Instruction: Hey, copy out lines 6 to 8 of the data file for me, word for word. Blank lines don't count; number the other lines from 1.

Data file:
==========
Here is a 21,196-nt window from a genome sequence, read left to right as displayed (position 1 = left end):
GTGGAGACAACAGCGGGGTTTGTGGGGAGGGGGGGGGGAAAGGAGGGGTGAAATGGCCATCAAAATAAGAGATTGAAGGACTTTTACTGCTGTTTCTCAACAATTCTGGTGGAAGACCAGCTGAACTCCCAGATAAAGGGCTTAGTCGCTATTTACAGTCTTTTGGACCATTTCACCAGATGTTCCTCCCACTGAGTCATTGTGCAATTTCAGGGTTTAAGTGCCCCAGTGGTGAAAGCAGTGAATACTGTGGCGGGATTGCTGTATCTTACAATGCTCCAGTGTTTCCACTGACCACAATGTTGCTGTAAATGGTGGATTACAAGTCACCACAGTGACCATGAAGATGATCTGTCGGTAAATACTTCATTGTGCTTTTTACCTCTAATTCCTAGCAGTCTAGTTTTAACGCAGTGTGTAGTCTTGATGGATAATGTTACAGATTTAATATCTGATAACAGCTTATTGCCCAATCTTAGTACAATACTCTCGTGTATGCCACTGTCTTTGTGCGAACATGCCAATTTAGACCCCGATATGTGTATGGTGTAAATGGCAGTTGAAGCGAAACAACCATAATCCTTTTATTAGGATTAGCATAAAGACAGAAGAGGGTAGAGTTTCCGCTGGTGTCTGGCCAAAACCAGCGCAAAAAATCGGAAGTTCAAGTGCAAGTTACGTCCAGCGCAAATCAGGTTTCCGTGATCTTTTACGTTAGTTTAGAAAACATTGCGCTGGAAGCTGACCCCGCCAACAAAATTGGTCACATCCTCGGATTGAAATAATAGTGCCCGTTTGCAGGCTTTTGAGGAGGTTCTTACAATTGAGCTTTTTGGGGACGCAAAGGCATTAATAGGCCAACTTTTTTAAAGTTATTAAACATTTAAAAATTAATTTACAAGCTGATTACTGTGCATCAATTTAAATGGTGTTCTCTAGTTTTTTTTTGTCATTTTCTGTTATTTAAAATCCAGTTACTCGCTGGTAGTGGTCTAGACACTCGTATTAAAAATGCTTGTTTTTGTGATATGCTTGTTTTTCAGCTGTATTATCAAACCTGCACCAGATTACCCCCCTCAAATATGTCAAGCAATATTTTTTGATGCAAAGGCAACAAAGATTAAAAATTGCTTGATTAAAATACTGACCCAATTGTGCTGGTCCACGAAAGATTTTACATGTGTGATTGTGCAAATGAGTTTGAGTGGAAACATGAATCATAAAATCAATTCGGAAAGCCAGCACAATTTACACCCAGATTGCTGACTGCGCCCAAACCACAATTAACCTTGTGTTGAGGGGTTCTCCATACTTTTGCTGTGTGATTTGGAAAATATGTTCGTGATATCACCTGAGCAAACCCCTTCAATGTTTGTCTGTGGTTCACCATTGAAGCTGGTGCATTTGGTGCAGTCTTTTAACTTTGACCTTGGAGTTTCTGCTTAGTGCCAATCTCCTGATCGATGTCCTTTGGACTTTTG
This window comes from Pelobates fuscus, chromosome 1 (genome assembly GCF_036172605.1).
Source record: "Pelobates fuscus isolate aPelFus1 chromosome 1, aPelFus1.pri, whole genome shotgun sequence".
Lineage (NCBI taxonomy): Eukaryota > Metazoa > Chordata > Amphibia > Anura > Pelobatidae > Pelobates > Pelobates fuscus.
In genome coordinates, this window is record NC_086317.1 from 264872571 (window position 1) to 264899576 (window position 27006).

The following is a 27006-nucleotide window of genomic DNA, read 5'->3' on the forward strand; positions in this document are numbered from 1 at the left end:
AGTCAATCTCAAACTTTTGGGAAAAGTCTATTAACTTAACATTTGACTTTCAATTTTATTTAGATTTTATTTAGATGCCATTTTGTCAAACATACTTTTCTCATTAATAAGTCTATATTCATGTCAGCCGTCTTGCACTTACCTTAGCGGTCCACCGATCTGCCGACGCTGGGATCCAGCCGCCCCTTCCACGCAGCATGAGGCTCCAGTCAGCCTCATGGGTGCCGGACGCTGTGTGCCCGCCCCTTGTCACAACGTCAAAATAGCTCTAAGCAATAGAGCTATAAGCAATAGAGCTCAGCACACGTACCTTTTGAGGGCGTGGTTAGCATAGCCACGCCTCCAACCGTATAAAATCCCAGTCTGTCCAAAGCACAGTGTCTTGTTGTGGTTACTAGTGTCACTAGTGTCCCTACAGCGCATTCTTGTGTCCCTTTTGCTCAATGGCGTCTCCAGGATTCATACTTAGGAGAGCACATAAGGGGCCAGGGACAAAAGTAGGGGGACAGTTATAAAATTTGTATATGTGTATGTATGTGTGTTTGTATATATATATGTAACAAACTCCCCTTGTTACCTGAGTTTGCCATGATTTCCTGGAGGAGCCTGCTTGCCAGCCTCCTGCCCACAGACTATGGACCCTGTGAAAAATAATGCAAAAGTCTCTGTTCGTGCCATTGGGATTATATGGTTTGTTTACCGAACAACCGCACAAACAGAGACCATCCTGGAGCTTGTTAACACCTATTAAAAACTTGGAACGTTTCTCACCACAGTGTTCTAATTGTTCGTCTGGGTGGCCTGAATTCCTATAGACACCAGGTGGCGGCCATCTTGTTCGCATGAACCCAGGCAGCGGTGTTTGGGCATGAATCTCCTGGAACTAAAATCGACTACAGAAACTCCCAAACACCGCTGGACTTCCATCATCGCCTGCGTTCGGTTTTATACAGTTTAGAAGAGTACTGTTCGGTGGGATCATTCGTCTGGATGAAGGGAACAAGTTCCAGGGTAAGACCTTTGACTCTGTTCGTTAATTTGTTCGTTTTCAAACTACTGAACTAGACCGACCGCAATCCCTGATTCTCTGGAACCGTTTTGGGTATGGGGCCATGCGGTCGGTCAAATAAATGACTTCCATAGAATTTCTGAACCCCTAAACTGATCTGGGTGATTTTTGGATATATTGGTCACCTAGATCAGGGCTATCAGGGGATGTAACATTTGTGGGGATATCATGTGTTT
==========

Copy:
In genome coordinates, this window is record NC_086317.1 from 264872571 (window position 1) to 264899576 (window position 27006).

The following is a 27006-nucleotide window of genomic DNA, read 5'->3' on the forward strand; positions in this document are numbered from 1 at the left end:
AGTCAATCTCAAACTTTTGGGAAAAGTCTATTAACTTAACATTTGACTTTCAATTTTATTTAGATTTTATTTAGATGCCATTTTGTCAAACATACTTTTCTCATTAATAAGTCTATATTCATGTCAGCCGTCTTGCACTTACCTTAGCGGTCCACCGATCTGCCGACGCTGGGATCCAGCCGCCCCTTCCACGCAGCATGAGGCTCCAGTCAGCCTCATGGGTGCCGGACGCTGTGTGCCCGCCCCTTGTCACAACGTCAAAATAGCTCTAAGCAATAGAGCTATAAGCAATAGAGCTCAGCACACGTACCTTTTGAGGGCGTGGTTAGCATAGCCACGCCTCCAACCGTATAAAATCCCAGTCTGTCCAAAGCACAGTGTCTTGTTGTGGTTACTAGTGTCACTAGTGTCCCTACAGCGCATTCTTGTGTCCCTTTTGCTCAATGGCGTCTCCAGGATTCATACTTAGGAGAGCACATAAGGGGCCAGGGACAAAAGTAGGGGGACAGTTATAAAATTTGTATATGTGTATGTATGTGTGTTTGTATATATATATGTAACAAACTCCCCTTGTTACCTGAGTTTGCCATGATTTCCTGGAGGAGCCTGCTTGCCAGCCTCCTGCCCACAGACTATGGACCCTGTGAAAAATAATGCAAAAGTCTCTGTTCGTGCCATTGGGATTATATGGTTTGTTTACCGAACAACCGCACAAACAGAGACCATCCTGGAGCTTGTTAACACCTATTAAAAACTTGGAACGTTTCTCACCACAGTGTTCTAATTGTTCGTCTGGGTGGCCTGAATTCCTATAGACACCAGGTGGCGGCCATCTTGTTCGCATGAACCCAGGCAGCGGTGTTTGGGCATGAATCTCCTGGAACTAAAATCGACTACAGAAACTCCCAAACACCGCTGGACTTCCATCATCGCCTGCGTTCGGTTTTATACAGTTTAGAAGAGTACTGTTCGGTGGGATCATTCGTCTGGATGAAGGGAACAAGTTCCAGGGTAAGACCTTTGACTCTGTTCGTTAATTTGTTCGTTTTCAAACTACTGAACTAGACCGACCGCAATCCCTGATTCTCTGGAACCGTTTTGGGTATGGGGCCATGCGGTCGGTCAAATAAATGACTTCCATAGAATTTCTGAACCCCTAAACTGATCTGGGTGATTTTTGGATATATTGGTCACCTAGATCAGGGCTATCAGGGGATGTAACATTTGTGGGGATATCATGTGTTT